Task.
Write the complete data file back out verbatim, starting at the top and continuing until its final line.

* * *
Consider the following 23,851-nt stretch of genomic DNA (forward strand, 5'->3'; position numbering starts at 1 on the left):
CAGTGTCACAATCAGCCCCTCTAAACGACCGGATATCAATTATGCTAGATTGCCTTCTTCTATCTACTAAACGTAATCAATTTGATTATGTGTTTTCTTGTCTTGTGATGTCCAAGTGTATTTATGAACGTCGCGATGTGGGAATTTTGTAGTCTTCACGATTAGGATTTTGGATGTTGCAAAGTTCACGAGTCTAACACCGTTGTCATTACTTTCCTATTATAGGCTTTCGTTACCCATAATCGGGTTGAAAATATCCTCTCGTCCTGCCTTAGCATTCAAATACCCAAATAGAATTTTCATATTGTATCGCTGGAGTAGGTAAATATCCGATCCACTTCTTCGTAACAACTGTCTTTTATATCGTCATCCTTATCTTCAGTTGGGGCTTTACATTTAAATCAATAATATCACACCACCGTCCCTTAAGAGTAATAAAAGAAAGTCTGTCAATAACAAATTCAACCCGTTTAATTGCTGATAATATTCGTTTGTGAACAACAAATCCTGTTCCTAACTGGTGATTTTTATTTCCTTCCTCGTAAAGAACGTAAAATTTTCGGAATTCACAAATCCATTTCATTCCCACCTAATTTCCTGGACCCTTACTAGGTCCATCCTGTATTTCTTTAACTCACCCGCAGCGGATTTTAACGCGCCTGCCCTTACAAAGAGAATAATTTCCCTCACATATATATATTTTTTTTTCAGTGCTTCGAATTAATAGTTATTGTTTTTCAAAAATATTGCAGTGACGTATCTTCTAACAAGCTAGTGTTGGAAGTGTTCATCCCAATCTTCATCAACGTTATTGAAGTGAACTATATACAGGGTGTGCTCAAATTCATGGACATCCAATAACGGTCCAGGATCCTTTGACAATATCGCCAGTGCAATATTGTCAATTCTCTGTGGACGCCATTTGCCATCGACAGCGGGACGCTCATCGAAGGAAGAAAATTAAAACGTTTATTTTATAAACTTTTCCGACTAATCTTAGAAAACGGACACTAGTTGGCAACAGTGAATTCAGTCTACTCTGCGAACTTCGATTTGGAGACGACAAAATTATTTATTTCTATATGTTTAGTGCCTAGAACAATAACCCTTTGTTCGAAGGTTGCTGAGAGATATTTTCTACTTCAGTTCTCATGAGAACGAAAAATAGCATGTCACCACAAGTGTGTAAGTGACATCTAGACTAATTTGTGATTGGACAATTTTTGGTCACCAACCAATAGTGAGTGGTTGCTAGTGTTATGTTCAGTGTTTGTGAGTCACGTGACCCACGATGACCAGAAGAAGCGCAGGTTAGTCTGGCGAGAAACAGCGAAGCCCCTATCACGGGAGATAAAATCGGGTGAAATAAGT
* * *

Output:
Consider the following 23,851-nt stretch of genomic DNA (forward strand, 5'->3'; position numbering starts at 1 on the left):
CAGTGTCACAATCAGCCCCTCTAAACGACCGGATATCAATTATGCTAGATTGCCTTCTTCTATCTACTAAACGTAATCAATTTGATTATGTGTTTTCTTGTCTTGTGATGTCCAAGTGTATTTATGAACGTCGCGATGTGGGAATTTTGTAGTCTTCACGATTAGGATTTTGGATGTTGCAAAGTTCACGAGTCTAACACCGTTGTCATTACTTTCCTATTATAGGCTTTCGTTACCCATAATCGGGTTGAAAATATCCTCTCGTCCTGCCTTAGCATTCAAATACCCAAATAGAATTTTCATATTGTATCGCTGGAGTAGGTAAATATCCGATCCACTTCTTCGTAACAACTGTCTTTTATATCGTCATCCTTATCTTCAGTTGGGGCTTTACATTTAAATCAATAATATCACACCACCGTCCCTTAAGAGTAATAAAAGAAAGTCTGTCAATAACAAATTCAACCCGTTTAATTGCTGATAATATTCGTTTGTGAACAACAAATCCTGTTCCTAACTGGTGATTTTTATTTCCTTCCTCGTAAAGAACGTAAAATTTTCGGAATTCACAAATCCATTTCATTCCCACCTAATTTCCTGGACCCTTACTAGGTCCATCCTGTATTTCTTTAACTCACCCGCAGCGGATTTTAACGCGCCTGCCCTTACAAAGAGAATAATTTCCCTCACATATATATATTTTTTTTTCAGTGCTTCGAATTAATAGTTATTGTTTTTCAAAAATATTGCAGTGACGTATCTTCTAACAAGCTAGTGTTGGAAGTGTTCATCCCAATCTTCATCAACGTTATTGAAGTGAACTATATACAGGGTGTGCTCAAATTCATGGACATCCAATAACGGTCCAGGATCCTTTGACAATATCGCCAGTGCAATATTGTCAATTCTCTGTGGACGCCATTTGCCATCGACAGCGGGACGCTCATCGAAGGAAGAAAATTAAAACGTTTATTTTATAAACTTTTCCGACTAATCTTAGAAAACGGACACTAGTTGGCAACAGTGAATTCAGTCTACTCTGCGAACTTCGATTTGGAGACGACAAAATTATTTATTTCTATATGTTTAGTGCCTAGAACAATAACCCTTTGTTCGAAGGTTGCTGAGAGATATTTTCTACTTCAGTTCTCATGAGAACGAAAAATAGCATGTCACCACAAGTGTGTAAGTGACATCTAGACTAATTTGTGATTGGACAATTTTTGGTCACCAACCAATAGTGAGTGGTTGCTAGTGTTATGTTCAGTGTTTGTGAGTCACGTGACCCACGATGACCAGAAGAAGCGCAGGTTAGTCTGGCGAGAAACAGCGAAGCCCCTATCACGGGAGATAAAATCGGGTGAAATAAGT